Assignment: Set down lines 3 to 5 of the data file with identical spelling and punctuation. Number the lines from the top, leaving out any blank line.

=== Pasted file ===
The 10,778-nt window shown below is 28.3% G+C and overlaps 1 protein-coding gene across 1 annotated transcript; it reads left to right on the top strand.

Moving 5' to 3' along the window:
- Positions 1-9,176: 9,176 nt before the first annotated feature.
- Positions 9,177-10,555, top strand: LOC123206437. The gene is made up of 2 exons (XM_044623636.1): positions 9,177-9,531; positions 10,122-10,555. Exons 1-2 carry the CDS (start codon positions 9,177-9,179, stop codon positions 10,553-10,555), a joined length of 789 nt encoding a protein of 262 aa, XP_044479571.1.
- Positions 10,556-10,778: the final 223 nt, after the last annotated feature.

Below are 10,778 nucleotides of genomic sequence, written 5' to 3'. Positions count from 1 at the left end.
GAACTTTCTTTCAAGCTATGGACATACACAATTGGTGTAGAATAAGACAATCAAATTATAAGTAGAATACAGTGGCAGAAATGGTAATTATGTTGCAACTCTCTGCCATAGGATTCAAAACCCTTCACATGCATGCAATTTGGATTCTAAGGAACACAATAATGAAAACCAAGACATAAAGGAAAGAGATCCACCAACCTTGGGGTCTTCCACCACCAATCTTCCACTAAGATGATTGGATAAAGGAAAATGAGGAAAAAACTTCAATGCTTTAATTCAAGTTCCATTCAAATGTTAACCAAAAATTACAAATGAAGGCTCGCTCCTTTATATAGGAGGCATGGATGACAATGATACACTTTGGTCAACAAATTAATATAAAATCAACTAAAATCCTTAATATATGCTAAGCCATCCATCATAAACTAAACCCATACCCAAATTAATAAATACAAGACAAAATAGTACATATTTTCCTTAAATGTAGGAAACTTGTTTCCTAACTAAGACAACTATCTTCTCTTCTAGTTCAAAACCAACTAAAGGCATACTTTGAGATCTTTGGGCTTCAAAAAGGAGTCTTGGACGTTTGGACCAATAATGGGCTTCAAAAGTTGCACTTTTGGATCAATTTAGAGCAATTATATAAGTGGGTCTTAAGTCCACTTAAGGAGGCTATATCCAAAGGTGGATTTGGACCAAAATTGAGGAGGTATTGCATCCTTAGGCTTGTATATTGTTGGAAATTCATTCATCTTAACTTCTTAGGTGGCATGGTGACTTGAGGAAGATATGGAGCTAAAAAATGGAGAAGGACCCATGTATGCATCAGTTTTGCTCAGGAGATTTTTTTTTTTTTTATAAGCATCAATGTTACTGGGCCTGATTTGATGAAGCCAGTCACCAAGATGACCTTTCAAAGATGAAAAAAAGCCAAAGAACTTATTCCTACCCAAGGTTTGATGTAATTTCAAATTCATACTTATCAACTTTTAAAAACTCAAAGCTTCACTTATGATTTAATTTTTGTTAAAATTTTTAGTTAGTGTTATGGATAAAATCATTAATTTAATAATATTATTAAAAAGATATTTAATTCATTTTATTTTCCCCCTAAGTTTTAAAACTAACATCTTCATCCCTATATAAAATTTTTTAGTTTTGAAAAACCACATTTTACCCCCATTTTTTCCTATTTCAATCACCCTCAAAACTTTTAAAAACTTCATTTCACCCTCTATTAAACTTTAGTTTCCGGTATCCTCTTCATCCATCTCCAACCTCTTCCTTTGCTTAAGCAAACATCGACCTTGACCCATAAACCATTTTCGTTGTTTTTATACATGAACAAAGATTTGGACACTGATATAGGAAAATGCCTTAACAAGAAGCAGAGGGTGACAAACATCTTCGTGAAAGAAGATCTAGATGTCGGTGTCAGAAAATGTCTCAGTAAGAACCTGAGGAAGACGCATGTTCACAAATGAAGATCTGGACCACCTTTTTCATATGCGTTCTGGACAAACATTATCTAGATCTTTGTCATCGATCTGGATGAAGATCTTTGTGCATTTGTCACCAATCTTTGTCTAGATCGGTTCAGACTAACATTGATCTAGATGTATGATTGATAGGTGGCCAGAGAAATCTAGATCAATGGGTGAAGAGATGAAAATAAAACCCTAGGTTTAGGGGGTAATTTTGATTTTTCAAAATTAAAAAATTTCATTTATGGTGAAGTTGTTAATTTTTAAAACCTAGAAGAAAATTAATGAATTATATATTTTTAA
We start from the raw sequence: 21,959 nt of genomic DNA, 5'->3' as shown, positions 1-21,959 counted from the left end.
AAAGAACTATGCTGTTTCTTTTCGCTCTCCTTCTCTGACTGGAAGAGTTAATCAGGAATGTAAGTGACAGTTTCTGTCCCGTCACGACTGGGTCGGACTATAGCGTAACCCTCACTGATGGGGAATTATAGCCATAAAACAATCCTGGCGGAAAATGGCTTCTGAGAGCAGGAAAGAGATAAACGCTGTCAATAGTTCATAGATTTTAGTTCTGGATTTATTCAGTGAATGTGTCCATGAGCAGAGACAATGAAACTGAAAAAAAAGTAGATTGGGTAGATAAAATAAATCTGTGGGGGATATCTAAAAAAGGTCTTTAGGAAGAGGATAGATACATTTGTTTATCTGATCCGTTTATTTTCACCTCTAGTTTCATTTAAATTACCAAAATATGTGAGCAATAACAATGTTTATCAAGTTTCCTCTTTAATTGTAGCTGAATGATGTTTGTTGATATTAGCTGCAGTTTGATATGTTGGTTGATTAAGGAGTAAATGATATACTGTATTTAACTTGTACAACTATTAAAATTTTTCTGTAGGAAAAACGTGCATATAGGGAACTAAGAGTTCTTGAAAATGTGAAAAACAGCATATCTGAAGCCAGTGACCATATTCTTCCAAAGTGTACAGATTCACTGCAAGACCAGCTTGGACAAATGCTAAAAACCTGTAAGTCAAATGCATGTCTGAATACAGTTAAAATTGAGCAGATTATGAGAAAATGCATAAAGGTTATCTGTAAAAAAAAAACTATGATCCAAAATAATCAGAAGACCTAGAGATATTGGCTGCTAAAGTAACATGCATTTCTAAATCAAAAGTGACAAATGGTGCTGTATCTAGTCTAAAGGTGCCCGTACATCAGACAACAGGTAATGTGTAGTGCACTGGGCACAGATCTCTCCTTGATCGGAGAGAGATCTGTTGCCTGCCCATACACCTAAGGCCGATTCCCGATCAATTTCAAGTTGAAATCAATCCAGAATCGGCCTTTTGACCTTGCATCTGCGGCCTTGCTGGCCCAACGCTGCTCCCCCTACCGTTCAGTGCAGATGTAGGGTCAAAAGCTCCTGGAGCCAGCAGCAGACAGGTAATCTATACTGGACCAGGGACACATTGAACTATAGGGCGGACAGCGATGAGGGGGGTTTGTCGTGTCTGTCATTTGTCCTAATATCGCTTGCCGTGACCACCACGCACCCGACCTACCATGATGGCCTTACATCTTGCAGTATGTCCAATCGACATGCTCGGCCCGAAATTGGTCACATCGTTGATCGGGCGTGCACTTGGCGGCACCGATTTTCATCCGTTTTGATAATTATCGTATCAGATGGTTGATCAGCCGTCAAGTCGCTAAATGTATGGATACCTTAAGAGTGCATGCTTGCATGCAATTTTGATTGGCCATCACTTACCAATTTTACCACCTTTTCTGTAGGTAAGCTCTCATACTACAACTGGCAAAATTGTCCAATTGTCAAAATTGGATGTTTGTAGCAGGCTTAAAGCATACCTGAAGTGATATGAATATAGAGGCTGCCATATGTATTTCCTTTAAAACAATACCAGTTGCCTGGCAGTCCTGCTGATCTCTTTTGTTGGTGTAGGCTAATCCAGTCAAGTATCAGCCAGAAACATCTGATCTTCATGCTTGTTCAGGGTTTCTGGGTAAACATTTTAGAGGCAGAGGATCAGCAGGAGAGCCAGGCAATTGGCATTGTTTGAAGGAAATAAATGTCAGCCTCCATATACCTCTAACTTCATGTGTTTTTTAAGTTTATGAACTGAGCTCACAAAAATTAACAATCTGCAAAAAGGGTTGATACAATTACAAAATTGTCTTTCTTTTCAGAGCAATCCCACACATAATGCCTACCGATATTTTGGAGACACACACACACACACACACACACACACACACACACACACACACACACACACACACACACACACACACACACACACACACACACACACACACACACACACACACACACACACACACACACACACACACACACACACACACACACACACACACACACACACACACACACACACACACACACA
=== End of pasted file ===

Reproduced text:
- Positions 1-9,176: 9,176 nt before the first annotated feature.
- Positions 9,177-10,555, top strand: LOC123206437. The gene is made up of 2 exons (XM_044623636.1): positions 9,177-9,531; positions 10,122-10,555. Exons 1-2 carry the CDS (start codon positions 9,177-9,179, stop codon positions 10,553-10,555), a joined length of 789 nt encoding a protein of 262 aa, XP_044479571.1.
- Positions 10,556-10,778: the final 223 nt, after the last annotated feature.